by Carolyn Bick
Seattle’s older adults living in supportive housing will be the next in line for vaccinations against the novel coronavirus offered by the City’s mobile vaccine clinics, the Office of the Mayor announced in a press release on Jan. 22. This newest mobile vaccination effort began on Jan. 21 and includes older adults who had formerly experienced homelessness and who now receive wraparound case management services, as well as older, low-income adults living in affordable housing.
Seattle Fire Department (SFD) Chief Harold Scoggins and Seattle Mayor Jenny Durkan announced the creation of the mobile teams last week. Each team is staffed by an SFD emergency medical technician, who administers the vaccine, and two civilians, who record data. The teams were focused first on adults living and working in adult family homes, particularly those in Seattle’s South End. The goal was to vaccinate 1,000 people in the following two weeks, a goal the press release said the mobile teams are close to meeting.
This next round of mobile vaccination efforts focus on both home health care workers and older, vulnerable adults living in permanent supportive housing and affordable housing, the press release said.
“This effort includes permanent supportive housing complexes for older formerly homeless individuals who receive wraparound case management services. At these complexes, residents often share congregate spaces, including kitchens and bathrooms,” the press release said. “The SFD teams will also begin to vaccinate older, low-income adults living in affordable housing.”
These teams will set up pop-up vaccination clinics in locations operated by Bellwether Housing, Catholic Community Services of Western Washington (CCSWW), Seattle Chinatown International District Preservation and Development Authority (SCIDpda), and Seattle Housing Authority (SHA).
The press release said that Public Health – Seattle & King County was consulted, with regards to making these priority locations for the mobile vaccination teams.
“The Seattle Fire Department expects to vaccinate between 100 and 150 residents affiliated with each organization, and the City expects it will use 100% of its weekly DOH dosage by [Jan.] 26 and receive an additional 1,000 doses next week,” the press release said.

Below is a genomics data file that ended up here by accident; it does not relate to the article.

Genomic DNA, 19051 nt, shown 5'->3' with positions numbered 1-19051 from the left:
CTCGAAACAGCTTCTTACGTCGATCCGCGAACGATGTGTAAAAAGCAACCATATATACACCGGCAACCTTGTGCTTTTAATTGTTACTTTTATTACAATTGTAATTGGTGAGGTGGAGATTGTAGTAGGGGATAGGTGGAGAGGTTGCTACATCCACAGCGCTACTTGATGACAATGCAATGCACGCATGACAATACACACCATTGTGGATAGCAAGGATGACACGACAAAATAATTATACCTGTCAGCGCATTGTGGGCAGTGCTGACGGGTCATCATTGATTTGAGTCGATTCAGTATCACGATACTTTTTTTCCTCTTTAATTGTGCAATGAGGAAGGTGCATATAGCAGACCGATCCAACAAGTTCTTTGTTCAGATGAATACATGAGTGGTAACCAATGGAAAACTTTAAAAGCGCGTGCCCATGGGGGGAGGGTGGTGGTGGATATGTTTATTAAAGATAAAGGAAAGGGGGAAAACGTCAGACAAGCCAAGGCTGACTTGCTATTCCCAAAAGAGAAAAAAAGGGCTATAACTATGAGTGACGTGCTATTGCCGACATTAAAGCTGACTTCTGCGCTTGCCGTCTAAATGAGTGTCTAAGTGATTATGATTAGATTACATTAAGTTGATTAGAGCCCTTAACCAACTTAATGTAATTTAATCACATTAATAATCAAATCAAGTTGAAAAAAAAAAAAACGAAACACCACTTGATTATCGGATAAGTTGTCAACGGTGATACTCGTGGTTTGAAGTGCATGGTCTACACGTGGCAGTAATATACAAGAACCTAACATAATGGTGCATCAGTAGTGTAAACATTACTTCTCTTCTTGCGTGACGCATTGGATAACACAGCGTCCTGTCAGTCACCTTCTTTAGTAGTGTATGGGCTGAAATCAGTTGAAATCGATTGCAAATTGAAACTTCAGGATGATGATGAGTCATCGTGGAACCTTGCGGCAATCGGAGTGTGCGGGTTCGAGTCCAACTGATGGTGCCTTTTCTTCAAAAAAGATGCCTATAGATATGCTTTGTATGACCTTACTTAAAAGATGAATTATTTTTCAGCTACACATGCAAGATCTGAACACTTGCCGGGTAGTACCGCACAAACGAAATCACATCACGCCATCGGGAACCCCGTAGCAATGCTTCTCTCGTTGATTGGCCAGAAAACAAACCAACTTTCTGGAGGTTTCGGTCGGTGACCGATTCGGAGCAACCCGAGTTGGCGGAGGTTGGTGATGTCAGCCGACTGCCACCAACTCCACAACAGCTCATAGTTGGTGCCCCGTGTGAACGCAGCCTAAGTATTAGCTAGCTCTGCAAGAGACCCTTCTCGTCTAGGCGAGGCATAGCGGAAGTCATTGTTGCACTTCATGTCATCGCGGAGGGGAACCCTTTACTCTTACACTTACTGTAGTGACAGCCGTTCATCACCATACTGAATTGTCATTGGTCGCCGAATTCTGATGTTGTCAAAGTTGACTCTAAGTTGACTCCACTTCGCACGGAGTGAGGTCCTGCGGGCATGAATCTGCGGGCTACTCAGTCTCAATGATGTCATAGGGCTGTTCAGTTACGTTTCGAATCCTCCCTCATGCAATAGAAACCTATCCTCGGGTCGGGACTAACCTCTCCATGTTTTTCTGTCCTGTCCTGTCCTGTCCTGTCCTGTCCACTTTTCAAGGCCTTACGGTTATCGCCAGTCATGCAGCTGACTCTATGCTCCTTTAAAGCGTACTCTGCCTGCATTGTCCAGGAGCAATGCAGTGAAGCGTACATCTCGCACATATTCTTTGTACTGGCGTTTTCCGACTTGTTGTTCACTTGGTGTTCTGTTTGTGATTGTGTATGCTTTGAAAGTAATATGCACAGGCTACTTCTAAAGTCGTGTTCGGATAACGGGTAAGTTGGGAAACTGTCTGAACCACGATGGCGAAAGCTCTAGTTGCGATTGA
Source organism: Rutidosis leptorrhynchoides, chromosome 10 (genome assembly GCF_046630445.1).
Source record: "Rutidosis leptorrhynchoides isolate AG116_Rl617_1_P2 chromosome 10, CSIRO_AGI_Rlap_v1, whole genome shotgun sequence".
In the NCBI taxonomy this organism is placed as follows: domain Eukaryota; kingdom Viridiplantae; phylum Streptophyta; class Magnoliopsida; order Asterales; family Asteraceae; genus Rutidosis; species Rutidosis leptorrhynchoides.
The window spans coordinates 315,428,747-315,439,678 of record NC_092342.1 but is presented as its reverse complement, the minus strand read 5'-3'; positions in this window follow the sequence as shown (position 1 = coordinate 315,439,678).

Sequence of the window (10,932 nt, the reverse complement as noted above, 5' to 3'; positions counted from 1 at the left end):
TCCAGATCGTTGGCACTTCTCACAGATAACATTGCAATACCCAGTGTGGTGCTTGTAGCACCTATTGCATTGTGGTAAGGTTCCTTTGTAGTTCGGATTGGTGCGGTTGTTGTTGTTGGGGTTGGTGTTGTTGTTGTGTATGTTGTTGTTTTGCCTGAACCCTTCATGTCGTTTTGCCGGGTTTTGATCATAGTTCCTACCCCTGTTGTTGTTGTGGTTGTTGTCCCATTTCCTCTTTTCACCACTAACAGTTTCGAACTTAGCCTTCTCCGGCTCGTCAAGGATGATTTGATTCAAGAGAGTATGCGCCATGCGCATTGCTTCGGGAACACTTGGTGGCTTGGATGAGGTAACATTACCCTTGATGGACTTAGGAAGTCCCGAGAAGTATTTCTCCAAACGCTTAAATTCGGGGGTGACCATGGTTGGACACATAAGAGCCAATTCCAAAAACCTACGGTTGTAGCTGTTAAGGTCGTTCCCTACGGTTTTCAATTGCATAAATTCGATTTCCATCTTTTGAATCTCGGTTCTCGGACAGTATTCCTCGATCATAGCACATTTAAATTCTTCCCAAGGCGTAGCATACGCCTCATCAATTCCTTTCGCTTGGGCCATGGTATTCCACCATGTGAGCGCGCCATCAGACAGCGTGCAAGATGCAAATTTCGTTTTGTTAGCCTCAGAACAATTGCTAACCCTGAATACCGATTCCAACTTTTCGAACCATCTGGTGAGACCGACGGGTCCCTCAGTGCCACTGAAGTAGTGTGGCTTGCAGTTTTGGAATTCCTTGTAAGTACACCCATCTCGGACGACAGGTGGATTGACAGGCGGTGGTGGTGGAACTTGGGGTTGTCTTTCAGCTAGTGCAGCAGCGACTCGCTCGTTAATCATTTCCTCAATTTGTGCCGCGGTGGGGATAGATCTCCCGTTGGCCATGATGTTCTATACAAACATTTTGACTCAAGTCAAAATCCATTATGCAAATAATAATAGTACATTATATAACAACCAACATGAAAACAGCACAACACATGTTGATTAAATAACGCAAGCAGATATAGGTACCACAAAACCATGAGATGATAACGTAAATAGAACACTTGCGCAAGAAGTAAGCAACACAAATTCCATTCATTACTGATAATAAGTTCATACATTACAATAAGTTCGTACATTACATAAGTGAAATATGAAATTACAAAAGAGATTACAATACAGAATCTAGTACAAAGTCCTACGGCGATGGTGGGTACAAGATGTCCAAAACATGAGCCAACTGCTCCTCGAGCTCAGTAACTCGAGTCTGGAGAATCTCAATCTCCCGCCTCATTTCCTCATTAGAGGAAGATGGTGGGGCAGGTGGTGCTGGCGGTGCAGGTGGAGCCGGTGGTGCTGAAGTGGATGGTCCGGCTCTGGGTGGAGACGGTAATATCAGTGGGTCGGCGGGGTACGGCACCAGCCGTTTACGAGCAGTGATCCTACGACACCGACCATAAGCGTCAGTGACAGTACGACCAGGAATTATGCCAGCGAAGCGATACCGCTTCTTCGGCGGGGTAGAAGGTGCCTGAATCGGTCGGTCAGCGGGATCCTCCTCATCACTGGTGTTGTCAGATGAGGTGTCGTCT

The City has also partnered with Service Employees International Union (SEIU) 775 for a specific partnership to vaccinate 300 SEIU 775 members at a one-day pop-up clinic, with a second dose scheduled for four weeks later. This particular SEIU represents 45,000 home care workers who are eligible for vaccination under Phase 1A in the State’s vaccination guidance timeline, the press release said.
“Home care workers — like those represented by SEIU 775 — are disproportionately Black, People of Color, and limited-English speakers, who don’t have a common worksite, and are more likely to be uninsured,” the press release said. “As such, many King County-based home care workers have not yet been vaccinated despite their A1 eligibility and close proximity to extremely high-risk communities, including older adults and people with multiple comorbidities.”
So far, the press release said, the mobile vaccination teams have vaccinated 670 residents and workers at 81 adult family homes and two permanent supportive housing buildings in Seattle. SFD expects to complete this first round of doses by today, Jan. 22, and the second round of doses by Feb. 21. As Durkan announced last week in the press conference regarding the City’s mobile vaccination efforts, the City is working to vaccinate residents and workers at all Seattle adult family homes that aren’t served by the federal government’s partnership with chain pharmacies CVS and Walgreens.
“[Adult family homes] are often much smaller and less resourced than other long-term care facilities, and as such, were not initially included in the federal program,” the press release said. “The federal government eventually updated their program to include these facilities, but did not extend the application deadline, meaning that many [adult family homes] were excluded from the vaccination effort.”
The press release said that the City has received 1,400 doses of the Moderna vaccine and will receive another 1,000 doses of the Moderna vaccine from the state DOH on Jan. 26. The press release also said the City will continue to focus its vaccination efforts on the most vulnerable communities at risk of hospitalization and death from COVID-19 and that the “1,000-dose cadence will likely continue until the vaccine supply chain increases.” Durkan, along with other mayors across the country, called on the new Biden-Harris administration last week to allocate doses of vaccines directly to cities.
Carolyn Bick is a journalist and photographer based in South Seattle. As the Emerald’s Watchdragon reporter, they dive deep into local issues to keep the public informed and ensure those in positions of power are held accountable for their actions. You can reach them here and can check out their work here and here.
Featured Image: A Rainier Beach novel coronavirus mobile testing site. (Photo: Carolyn Bick)
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